This came from slashdot, and happened on Friday :) I thought Souri in particular might have a laugh, after some comments he made about some sumeans needeing to take off their tinfoil hats last year [:D]. Was tempted to post there, but this really deserves a whole new topic imho. Quite serious as well as funny.
Richard Stallman is the Big Boss of the Free Software Foundation (the GNU people).
This quote can be found at http://perens.sourcelabs.com/
Richard Stallman, Mark Shuttleworth, and I are in Tunis, Tunisia for the UN World Summit on the information society. We've had an interesting day :-)
Richard is opposed to RF ID, because of the many privacy violations that are possible. It's a real problem, and one worth lobbying about. At the 2003 WSIS in Geneva, there was objection to the RF ID cards that were used, resulting in a promise that they would not be used in 2005. That promise, it turns out, was not kept. In addition, Richard was given a hastily-produced ID with a visible RF ID strip. Mine was made on a longer schedule, it seems, and had an RF ID strip that wasn't visible. I knew it was there because they clearly had us put our cards to a reader at the entrance gate.
You can't give Richard a visible RF ID strip without expecting him to protest. Richard acquired an entire roll of aluminum foil and wore his foil-shielded pass prominently. He willingly unwrapped it to go through any of the visible check-points, he simply objected to the potential that people might be reading the RF ID without his knowledge and tracking him around the grounds. This, again, is a legitimate gripe, handled with Richard's usual highly-visible, guile-less and absolutely un-subtle style of non-violent protest.
During his keynote speech at our panel today, Richard gave a moment's talk about the RF ID issue, and passed his roll of aluminum foil around the room for others to use. A number of people in the overcrowded-to-the-max standing-room-only meeting room obligingly shielded their own passes. UN Security was in the room, not only to protect us but because of the crowd issue, and was bound to notice. Richard and I delivered our keynotes, followed by shorter talks by the rest of the panel and then open discussion.
At the end of the panel, I went out in the hall to be interviewed by various press entities including Al Jazeera. Another item for my CIA dossier, but I'm sure my association with Richard would have caused more notes to be taken today. I was busy with the press for two solid hours. So, I didn't see what happened with Richard. But a whole lot of the people in the room did, and stayed with Richard for the entire process.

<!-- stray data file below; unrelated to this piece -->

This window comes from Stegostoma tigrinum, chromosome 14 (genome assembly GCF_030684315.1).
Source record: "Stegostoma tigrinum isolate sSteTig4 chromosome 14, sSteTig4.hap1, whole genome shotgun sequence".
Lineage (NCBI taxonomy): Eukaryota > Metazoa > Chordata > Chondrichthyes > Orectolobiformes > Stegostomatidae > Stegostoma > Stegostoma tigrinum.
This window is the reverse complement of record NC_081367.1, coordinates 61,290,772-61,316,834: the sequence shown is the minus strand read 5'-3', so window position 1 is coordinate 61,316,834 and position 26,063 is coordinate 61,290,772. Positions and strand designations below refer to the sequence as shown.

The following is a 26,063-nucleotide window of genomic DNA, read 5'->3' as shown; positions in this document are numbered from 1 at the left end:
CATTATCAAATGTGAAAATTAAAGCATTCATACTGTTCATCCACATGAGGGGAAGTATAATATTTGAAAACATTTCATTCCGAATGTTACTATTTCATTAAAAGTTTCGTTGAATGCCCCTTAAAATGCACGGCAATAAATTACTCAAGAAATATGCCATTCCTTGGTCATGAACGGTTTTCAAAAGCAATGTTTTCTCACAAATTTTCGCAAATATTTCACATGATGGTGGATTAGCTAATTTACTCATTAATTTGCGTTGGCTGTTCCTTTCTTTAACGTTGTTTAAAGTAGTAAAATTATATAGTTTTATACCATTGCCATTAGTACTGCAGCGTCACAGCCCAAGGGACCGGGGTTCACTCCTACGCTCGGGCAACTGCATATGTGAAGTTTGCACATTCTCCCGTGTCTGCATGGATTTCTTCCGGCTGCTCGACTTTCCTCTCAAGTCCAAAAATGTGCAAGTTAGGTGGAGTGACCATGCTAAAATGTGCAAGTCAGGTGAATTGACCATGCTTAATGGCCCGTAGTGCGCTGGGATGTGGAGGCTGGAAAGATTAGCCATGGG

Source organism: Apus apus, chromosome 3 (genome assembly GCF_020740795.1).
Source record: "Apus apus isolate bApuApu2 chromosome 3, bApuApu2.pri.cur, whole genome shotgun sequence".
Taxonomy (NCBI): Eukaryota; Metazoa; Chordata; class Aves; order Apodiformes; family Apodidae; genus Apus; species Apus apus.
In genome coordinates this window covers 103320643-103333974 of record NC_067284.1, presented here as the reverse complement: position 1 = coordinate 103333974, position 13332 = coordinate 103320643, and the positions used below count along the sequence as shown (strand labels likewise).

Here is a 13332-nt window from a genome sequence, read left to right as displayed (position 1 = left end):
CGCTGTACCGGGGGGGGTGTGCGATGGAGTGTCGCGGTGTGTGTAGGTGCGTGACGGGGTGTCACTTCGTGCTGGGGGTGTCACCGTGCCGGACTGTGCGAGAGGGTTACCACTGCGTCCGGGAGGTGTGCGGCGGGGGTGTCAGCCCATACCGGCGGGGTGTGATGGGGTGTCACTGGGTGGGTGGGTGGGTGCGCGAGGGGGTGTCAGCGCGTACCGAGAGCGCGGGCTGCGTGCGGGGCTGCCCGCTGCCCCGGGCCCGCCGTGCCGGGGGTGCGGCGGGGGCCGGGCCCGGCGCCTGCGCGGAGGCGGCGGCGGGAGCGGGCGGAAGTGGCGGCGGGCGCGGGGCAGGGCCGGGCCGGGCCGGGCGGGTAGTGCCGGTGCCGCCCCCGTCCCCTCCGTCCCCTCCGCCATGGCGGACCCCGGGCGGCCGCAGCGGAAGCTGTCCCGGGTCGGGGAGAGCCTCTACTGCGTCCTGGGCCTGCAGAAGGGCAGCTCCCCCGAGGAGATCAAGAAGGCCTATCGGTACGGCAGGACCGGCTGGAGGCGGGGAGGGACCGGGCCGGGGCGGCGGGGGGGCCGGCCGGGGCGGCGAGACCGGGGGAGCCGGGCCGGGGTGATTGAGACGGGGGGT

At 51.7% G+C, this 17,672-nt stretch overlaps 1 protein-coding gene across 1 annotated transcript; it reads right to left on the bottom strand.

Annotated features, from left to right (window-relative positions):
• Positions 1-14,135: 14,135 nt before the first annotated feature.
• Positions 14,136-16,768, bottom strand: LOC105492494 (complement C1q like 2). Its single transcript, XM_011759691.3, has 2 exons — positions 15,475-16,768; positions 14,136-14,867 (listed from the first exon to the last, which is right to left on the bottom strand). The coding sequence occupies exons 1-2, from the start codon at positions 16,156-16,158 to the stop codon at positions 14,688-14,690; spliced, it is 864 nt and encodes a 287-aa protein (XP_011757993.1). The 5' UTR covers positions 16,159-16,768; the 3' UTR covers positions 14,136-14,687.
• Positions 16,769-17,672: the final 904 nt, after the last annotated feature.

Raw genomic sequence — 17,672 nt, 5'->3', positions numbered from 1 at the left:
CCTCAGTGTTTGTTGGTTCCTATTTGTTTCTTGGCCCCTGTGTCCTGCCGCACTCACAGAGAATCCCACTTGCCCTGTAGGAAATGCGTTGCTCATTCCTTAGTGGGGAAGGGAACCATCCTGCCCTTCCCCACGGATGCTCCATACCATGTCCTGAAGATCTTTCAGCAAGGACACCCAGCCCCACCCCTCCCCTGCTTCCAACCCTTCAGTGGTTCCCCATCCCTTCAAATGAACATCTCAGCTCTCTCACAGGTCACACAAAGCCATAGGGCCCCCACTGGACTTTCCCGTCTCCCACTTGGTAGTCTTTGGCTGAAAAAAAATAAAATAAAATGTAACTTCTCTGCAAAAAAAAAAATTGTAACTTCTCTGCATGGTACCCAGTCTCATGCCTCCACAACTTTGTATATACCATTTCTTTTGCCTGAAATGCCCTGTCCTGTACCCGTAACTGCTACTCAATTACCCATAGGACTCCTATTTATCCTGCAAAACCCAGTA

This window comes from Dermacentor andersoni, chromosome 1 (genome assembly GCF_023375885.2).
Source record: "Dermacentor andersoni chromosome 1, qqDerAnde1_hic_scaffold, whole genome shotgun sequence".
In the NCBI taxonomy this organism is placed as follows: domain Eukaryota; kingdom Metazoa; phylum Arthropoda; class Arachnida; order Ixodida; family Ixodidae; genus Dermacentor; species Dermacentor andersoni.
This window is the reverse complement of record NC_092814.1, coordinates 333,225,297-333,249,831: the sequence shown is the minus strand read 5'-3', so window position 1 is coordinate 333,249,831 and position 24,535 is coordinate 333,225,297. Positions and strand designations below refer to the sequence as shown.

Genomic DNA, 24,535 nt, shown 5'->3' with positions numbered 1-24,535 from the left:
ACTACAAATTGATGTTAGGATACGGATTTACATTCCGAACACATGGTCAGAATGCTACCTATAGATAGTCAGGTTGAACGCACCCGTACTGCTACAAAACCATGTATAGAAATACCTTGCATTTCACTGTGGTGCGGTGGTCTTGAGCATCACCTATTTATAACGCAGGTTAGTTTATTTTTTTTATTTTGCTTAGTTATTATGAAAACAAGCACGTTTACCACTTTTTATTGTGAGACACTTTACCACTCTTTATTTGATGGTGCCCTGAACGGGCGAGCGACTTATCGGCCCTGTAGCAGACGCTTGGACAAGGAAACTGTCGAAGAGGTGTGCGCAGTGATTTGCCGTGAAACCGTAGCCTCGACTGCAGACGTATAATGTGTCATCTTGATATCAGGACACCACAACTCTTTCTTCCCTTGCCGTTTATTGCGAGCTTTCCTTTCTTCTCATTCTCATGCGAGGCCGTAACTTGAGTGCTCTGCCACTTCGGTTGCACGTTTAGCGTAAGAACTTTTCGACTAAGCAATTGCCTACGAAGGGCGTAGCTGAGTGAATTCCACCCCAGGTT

Apparently, UN Security would not allow Richard to leave the room.
Richard and I are actually here representing the United Nations, and are carrying UN Development Program IDs. I would otherwise merit a "business entity" ID, but I guess because of our kenote-speaker status our UN Development Program hosts ordered us better treatment. Richard and I also have some limited immunity as delegates to this conference. So, this was no doubt an interesting problem for the security folks, who had no real idea who Richard was except that he was someone reasonably distinguished who was visibly violating their security measure.
All of this completely disrupted the panel that was supposed to follow ours in that room, and the folks operating that panel were rightly furious.
UN Security eventually let him out, and then would not allow him to enter the room where he was appearing on another panel.
I got to the room just as the panel was about to start, at the moment that the problem suddenly evaporated and Richard was allowed to enter. No doubt some of our UN hosts had been dealing with security during those two hours, and eventually got an order from a high-enough officer or something. We'll probably never know who, but imagine the headlines: Kofi Anan frees Richard Stallman. So, I walk in and Richard relates the entire situation to me in front of the audience present, including more than one government minister, and other folks arriving for the panel. I humorously remind Richard that he and I both have immunity as delegates, and he responds "Well, perhaps then I should have killed Bob Kramer". Kramer is the CompTIA representative who comes along to these things to relate an pro-software-patenting and generally anti-Free-Software viewpoint which gets Richard very steamed up. There's a laugh, and I explain that our immunity probably doesn't go that far. Richard goes on to say that he wouldn't really kill anyone, but no doubt UN Security has heard this entire exchange too.
I didn't see anyone further molesting Richard, but I'd imagine he was followed around by plainclothes agents for the rest of the day. This, however, may not be unusual. Perhaps Kramer even got his own protective detail.
I guess I'm permanently on the books now as a dissident, if I wasn't already. Viva la Revolution!